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Number 1 Shimbun

The Revenge of History



 One of the FCCJ's oldest members has struck bestselling gold
with a revisionist book
on the "victor's justice" of WWII.
David McNeill talks to Henry Scott Stokes

The FCCJ alumni boasts its share of best-selling authors: Robert Whiting, Bill Emmott and Karel Van Wolferen top the veteran’s list; Jake Adelstein and Richard Lloyd Parry lead the newer pack. You may, however, have missed the latest addition to this select group: Henry Scott Stokes.

A former bureau chief of the Big Three English language newspapers – the Times, New York Times and Financial Times, Henry’s Japanese-only book Eikokujin Kisha Ga Mita Rengokoku Sensho Shikan no Kyomou (“Falsehoods of the Allied Nations’ Victorious View of History, as Seen by a British Journalist”) has sold over 70,000 copies since being released last Fall.

It has just exploded,” says a smiling Scott Stokes in an interview at the Club. “It’s selling 10,000 copies per week.” That means it’s likely that by the time you read this interview the book will have passed the 100,000 mark and may end up shifting a lot more copies than that. “All of which is very flattering,” he admits.


“It has flourished in an atmosphere
where the political miasma is totally different to what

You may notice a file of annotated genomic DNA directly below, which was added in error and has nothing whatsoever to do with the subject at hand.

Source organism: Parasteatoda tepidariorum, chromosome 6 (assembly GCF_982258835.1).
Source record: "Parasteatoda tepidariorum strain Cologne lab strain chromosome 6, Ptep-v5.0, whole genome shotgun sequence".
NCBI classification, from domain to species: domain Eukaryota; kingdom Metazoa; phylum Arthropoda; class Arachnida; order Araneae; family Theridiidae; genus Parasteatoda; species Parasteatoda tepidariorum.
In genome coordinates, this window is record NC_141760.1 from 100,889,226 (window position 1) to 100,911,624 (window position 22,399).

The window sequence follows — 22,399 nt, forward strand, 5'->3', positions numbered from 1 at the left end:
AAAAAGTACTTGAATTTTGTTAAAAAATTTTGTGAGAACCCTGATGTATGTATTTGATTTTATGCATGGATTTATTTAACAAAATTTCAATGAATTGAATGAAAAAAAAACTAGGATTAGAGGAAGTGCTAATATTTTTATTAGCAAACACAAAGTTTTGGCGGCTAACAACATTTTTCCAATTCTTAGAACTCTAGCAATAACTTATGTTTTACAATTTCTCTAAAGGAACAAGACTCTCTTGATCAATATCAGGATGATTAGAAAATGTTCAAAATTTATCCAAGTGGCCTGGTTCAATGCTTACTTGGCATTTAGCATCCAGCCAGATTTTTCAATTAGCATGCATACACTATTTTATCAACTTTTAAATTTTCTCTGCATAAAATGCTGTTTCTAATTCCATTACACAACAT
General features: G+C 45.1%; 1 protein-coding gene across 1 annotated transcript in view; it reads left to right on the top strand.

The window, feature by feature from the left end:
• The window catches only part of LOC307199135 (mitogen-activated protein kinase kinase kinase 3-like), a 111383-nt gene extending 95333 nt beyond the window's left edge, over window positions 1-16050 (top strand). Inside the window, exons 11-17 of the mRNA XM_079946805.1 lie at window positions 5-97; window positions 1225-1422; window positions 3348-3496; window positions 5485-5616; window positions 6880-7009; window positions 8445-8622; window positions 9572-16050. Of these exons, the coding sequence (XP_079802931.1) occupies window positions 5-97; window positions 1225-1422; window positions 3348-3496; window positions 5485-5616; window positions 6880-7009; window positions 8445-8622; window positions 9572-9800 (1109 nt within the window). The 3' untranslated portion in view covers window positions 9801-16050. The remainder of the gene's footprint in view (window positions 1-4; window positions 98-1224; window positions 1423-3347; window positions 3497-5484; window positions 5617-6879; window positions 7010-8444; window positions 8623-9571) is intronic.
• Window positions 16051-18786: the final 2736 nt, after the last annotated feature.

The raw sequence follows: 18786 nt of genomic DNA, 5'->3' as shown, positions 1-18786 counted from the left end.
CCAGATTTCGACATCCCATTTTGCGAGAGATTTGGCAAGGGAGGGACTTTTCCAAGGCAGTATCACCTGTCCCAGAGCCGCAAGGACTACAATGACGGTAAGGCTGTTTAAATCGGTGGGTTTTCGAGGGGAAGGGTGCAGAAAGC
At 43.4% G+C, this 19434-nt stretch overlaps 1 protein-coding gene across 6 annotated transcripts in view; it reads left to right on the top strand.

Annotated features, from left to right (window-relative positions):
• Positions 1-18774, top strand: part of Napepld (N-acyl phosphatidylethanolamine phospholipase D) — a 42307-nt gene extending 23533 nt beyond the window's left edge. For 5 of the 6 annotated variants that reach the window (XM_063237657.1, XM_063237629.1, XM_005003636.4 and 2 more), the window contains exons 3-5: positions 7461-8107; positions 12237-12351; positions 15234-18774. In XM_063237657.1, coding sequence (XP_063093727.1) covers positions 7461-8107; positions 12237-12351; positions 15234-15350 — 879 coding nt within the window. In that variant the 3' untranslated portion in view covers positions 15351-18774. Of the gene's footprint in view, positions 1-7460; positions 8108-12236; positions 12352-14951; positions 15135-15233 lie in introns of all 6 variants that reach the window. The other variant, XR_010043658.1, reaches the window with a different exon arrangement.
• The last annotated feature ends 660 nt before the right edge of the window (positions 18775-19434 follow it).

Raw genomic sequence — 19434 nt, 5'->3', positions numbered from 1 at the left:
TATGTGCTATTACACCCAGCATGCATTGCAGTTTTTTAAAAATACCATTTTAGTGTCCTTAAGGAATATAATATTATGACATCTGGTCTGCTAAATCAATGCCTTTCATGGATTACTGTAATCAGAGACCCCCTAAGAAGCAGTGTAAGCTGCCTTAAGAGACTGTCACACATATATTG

I’ve ever seen before.


Henry’s success is part of a boom in revisionist tomes about Japan’s 1933-1945 long war and the U.S.-brokered postwar settlement that created the nation’s modern education and defense charters. Nationalist-tinged books attempting to overturn the war’s entire narrative can now be found stacked in special displays in many bookstores.

The nation’s Revisionist-in-Chief is Naoki Hyakuta, a fiction writer who has sold millions of books aimed at restoring Japanese “pride.” Hyakuta’s latest, Kaizoku to Yobareta Otoko (“The Man who was Called a Pirate”) – an historical novel based on the Idemitsu petroleum company’s court battle with a British oil concern – has sold over 1.3 million copies. The big screen adaption of his bestselling debut Eien no Zero (“Eternal Zero”), a sympathetic look at kamikaze pilots, is one of Japan’s top 10 most successful movies ever.